Some of the systems were changing. Access into the Dell teams, into their buildings are changing. Many different things, many different headwinds, but we’ve been extremely successful in ensuring that not only have we kept the lights on with Dell and kept going in the right direction, and not leaving money on the table, but making sure that we’re still providing those solutions for our customers.
I’m pleased to say year to date, we’ve had some great success with Dell and worry has dissipated as we’ve gone through the year.
Now that you are no longer under Dell’s ownership, VMware has talked about the excitement around working with other vendors. How are those conversations going?
We had a huge opportunity to go and grow the rest of the global partners, whereas in the past, they may have shied away a little bit because our ownership model was with a big OEM competitor of theirs. As we emerge from that relationship, it’s opened up a huge playing field for us.
The HPE relationship has absolutely blossomed. You would have read not so long ago that we signed that GreenLake agreement, giving us a tremendous ability to leverage HPE’s whole sales force across the globe, which is fantastic for VMware. Being part of GreenLake, which is into the several billions of dollars worth of revenue for HPE at the moment, and doing extremely well, being part of that motion has been fantastic for VMware. We are really looking forward to see where that goes as we hit the go-to-market in the first half of this year.
You would have also seen a joint partnership with Lenovo, where we’ve agreed to go deeper on technologies such as edge.
We’ve received a warm embrace from the other large global partners. And we’ve been doing exceedingly well in those areas, too. So it’s been a double win for us this year. Not only maintaining and growing with Dell, whilst at the same time taking ground with some of the OEM partners.
I mentioned to you that I was in Japan for some time working with the likes of Fujitsu, Hitachi and NEC. Some really great plans that you’ll see manifest in the early part of this year.
What are the opportunities for VMware with HPE, Lenovo, some of the other OEMs?
Look at GreenLake. I attended HPE Discover just as I came on board. Where they’ve done exceedingly well is the fact that customers are now used to buying the technology from large cloud providers. But when you look at the on-premises solutions, there really isn’t anybody coming through saying, ‘Hey, the way that you purchase your public cloud, you can purchase your private cloud. We’ll give you SLAs. We’ll give you the opportunity. We’ll look after all of the technology. And you can run your infrastructure with the same financial model that you’re running with the public cloud provider.’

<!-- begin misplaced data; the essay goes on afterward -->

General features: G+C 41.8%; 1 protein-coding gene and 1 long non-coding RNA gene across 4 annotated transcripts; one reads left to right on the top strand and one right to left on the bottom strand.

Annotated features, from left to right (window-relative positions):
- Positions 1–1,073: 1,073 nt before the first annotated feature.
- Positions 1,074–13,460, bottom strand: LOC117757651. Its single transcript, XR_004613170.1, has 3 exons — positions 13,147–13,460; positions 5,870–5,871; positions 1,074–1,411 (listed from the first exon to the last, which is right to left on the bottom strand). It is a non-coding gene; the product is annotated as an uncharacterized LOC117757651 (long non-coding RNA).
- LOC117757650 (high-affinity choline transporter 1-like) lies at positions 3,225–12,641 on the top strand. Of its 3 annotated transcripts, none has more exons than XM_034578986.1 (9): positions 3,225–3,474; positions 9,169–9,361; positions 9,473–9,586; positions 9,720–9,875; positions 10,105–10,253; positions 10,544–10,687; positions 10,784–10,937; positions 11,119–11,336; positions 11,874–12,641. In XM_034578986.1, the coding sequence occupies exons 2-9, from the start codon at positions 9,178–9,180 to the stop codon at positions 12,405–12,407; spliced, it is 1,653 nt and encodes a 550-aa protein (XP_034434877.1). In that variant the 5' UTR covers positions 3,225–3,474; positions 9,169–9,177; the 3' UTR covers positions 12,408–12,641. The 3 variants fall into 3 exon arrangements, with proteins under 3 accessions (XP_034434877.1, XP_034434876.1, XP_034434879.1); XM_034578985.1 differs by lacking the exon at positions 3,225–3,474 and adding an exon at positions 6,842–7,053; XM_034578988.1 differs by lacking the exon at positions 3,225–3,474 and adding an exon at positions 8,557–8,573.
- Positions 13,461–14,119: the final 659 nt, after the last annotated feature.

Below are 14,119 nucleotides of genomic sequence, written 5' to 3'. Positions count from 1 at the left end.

So that’s of great appeal to the customer base.
VMware, of course, we were a part of that, but I felt that we were really missing the link and that was to be an active part in that, to co-design. What I was talking about earlier, some of the great learnings that we have from that Dell relationship, the strategic solutions, what we’re doing with Workspace ONE, what we’re doing with multi-cloud with Dell, and then taking that to some of the other providers into these new areas such as GreenLake.
So now we’re just finalizing the go to market and what that looks like. And the teams are aligned. We’re now working on all of the back-end processes as well, making sure that this is available and ready to order for our joint customer base. It’s good to be an active partner and use the scale of HPE rather than almost sitting back in the backseat being a passive passenger.
What about Lenovo?
Look at Lenovo and what they do. Particularly in the commercial and the midmarket, they are absolute experts in that area. They’ve really got some good technologies with regards to edge and their vision around edge and what they’re looking to do there. Partnering with them in that space certainly makes sense for us. We’ve got some great technologies like Workspace ONE crying out for somebody selling that desktop notebook, to grab hold of that technology and package this up as a bundle.
So there are huge opportunities to partner together rather than us sell that in a silo on our own.